Monday, March 17, 2014

Goose Chase, Con't

CNN continues to reap a ratings bonanza in their day-to-day reportage on MH370, as the story itself changes from day-to-day.  New viewers are tuning in because they know CNN has a bigger international operation than any other network. Time will tell if they've made any new fans.

But sudden interest in lowly CNN shows how much interest there is in the mystery--perhaps the strangest and most compelling since the disappearance of Amelia Earhart or the Lindbergh baby kidnapping.

Focus keeps shifting.  For the past few days it's been on the flight crew.  Information coming out on Captain Zaharie Ahmad Shah certainly does appear suspicious--that is, when digesting it after the fact.  Pilots usually get blamed.  Maybe he deserves to be the number one suspect.

Occam's Razor might support it.  If reports are true that his political hero was the man jailed for five years earlier that same day and that his wife and children moved out of the house a day earlier, that certainly set up a frantic scenario for Captain Shah.  Let's wildly speculate that he'd been fantasizing about taking off into the wild blue yonder by himself on his home Triple 7 simulator many times.  The events of March 6 and 7 could have been the trigger.

But the devil is always in the details.  If Captain Shah was responsible either he or First Officer Hamid would have had to retire down the cockpit hatch to the comms compartment under the floor to flip the breaker on the ACARS unit--the first piece of equipment disabled.  It makes sense for Shah to have disabled First Officer Hamid, crawled down into the comms room and done it, then returned to the cockpit to sign off verbally with ATC then turn off the transponder.  Another alternative--Hamid was not 'taken out' but was out of the cockpit in the bathroom, and Shah made it so he couldn't get back in.  

But the Malaysians have added another twist.  They claim the final verbal communications from the plane came from First Officer Hamid.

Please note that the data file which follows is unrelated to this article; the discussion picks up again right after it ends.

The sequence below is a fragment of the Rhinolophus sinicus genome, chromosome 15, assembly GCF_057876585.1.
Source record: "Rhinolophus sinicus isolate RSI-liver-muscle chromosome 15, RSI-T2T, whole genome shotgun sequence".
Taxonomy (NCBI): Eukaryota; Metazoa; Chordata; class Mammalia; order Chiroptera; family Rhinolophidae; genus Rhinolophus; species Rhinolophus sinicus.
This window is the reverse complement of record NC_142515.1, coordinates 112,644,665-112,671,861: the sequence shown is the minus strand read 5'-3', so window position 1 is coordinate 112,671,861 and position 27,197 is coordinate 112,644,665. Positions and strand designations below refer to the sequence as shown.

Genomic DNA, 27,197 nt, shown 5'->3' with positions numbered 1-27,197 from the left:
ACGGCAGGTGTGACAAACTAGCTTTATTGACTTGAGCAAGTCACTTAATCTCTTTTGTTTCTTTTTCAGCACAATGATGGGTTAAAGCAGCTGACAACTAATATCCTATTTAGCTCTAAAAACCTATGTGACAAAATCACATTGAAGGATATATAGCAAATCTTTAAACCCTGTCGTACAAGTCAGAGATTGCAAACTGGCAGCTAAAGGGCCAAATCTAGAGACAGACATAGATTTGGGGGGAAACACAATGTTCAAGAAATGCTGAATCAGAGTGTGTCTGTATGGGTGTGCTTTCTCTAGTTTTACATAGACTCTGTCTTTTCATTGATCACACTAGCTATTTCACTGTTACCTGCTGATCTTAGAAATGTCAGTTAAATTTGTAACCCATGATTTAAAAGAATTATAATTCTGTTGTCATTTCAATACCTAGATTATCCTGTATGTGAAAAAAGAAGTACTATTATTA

That means he was almost surely in or near the cockpit after the ACARS was turned off. It also means Shah was the "Pilot Flying" (PF), as the one not flying usually handles the radios.  The transponder was reportedly turned off 14 minutes after Hamid's last verbal communication, and before they were to contact Vietnamese ATC.

This still might work, assuming Shah either made up an excuse to go down under the floor, then came back up and either allowed Hamid to sign off with Malaysian ATC or waited until he was done before reemerging and taking him out.   If FO Hamid left the cockpit for the bathroom before Captain Shah tried to sneak down and flip the breaker he would be running the risk of having Hamid return early to find nobody at the controls and potentially question what the fark was going on.  Yet he signed off rather calmly with Malaysian ATC.  Fourteen minutes later the transponder was turned off and the wildness began.  

If authorities could simply get rid of the above vexing distractions they could probably find a way to have Shah take out Hamid, flip off the cabin WIFI, don his oxygen mask and fiddle with the cabin pressure to take out all the passengers (as he ascended to over 40,000 feet), then turning left and diving back down and play a cat and mouse game with radar through the Malacca Straits.  That would put him in the Indian Ocean, with two distinct directions of flight according to the satellite tracks--NW towards the Bay of Bengal or SW towards the open ocean.

Everyone keeps saying "why would he fly 7 hours to crash the plane?"  I've said it too.  But it's based on him being a terrorist, not a middle aged father/husband of strong political beliefs (and not radical Islam) who's just lost everything and has become suicidal.  In such a scenario he might want the airplane flying long enough to 1) make it hard for his government, and everyone else, to find and recover, 2) make sure the Flight Attendants using emergency oxygen bottles (they would be the only ones left alive in the cabin) had run out of oxygen, and 3) make sure the CVR would run out of tape so as not to incriminate himself after the fact.   He would likely want his family to receive any life insurance or other death benefits.   So, he puts the aircraft on auto-pilot towards the southwest, takes off his oxygen mask, and goes to sleep with the rest of them.   No need to be alive during the final terrifying plunge.

But again, with Hamid making the last transmission this scenario has become a bit more difficult.  The earlier theory of terrorists disguised as ground crew hiding in the comms bay (entering the aircraft before the crew or passengers), who disable the ACARS (and maybe WIFI?) then burst through from under the floor and take over the cockpit 10 minutes or so after the last conversation, remains in play.